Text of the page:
Of course, doubling available capacity must mean that we aren’t managing our current capacity as well as we would like, despite our best efforts to do so. Is this a reasonable possibility? Let’s check some “facts”:
Does your mix vary widely from week-to-week, as is typical of most job shops?
Do most jobs spend more time waiting than being worked on?
Is the touch-time for a job less than 10% of the quoted lead-time?
Are your lead-times relatively long, for example, are they measured in weeks instead of days?
Is your due-date performance less than 99%, as measured by your original promise date?
If you answered “yes” to some of the above questions, then there is a good possibility you can reveal substantial capacity with Goldratt’s Theory of Constraints Drum-Buffer-Rope (DBR) scheduling.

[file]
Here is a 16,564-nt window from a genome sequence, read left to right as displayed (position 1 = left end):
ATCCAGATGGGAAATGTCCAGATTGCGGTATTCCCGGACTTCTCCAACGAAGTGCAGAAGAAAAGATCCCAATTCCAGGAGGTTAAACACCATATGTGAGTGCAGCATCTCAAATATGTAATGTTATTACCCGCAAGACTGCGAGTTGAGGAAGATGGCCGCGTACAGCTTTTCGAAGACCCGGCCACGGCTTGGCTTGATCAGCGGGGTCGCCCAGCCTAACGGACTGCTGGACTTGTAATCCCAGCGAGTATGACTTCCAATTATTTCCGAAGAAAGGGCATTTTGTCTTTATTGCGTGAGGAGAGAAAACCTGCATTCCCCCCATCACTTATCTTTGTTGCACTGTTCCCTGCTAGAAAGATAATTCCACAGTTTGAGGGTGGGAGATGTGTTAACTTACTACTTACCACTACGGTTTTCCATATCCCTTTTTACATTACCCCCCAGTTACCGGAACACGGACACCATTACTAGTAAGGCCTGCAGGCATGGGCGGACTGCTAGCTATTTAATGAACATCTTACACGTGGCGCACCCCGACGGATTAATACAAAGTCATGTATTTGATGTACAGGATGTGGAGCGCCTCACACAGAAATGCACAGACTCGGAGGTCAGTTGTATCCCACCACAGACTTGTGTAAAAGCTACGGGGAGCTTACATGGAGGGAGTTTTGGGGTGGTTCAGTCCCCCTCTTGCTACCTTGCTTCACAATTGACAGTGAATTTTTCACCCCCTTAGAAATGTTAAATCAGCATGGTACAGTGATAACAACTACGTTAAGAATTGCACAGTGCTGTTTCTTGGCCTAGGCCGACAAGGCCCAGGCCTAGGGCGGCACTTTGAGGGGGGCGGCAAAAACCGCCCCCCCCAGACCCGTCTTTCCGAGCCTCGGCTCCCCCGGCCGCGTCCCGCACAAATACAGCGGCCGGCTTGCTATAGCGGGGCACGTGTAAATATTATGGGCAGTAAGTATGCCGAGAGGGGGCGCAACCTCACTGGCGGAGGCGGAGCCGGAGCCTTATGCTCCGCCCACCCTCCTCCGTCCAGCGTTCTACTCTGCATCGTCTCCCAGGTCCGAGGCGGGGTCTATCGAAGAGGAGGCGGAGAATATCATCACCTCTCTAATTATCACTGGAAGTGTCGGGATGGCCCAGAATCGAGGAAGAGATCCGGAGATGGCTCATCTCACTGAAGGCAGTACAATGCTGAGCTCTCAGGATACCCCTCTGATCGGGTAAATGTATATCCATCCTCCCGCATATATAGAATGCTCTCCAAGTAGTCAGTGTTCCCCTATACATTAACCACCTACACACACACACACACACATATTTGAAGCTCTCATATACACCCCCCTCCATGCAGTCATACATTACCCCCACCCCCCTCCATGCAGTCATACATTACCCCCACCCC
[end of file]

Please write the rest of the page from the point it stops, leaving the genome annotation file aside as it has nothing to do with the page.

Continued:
But first let’s see if your like most traditionally managed job shops. If you are, you have excess work-in-process. In an effort to keep resources—machines and people—busy, jobs are released to the floor as soon as possible. Queues of work are in front of many machines. Once a worker has finished the job they were working on, the next job is available to get started on. This is done in the name of high efficiencies.
What are the problems associated with this traditional approach?
First, having too many orders on the shop floor masks priorities, promotes local optima behavior and therefore prolongs lead-time and significantly disrupts due-date performance. Second, hectic priorities (hot, red-hot, and do-it-NOW) cause chaos on the floor; not having a priority system can cause some orders to still be late. Finally, in many plants, there are bottlenecks that prevent attainment of 99% due-date performance.
…to be continued.
Here’s to maximizing YOUR profits!
Dr Lisa Lang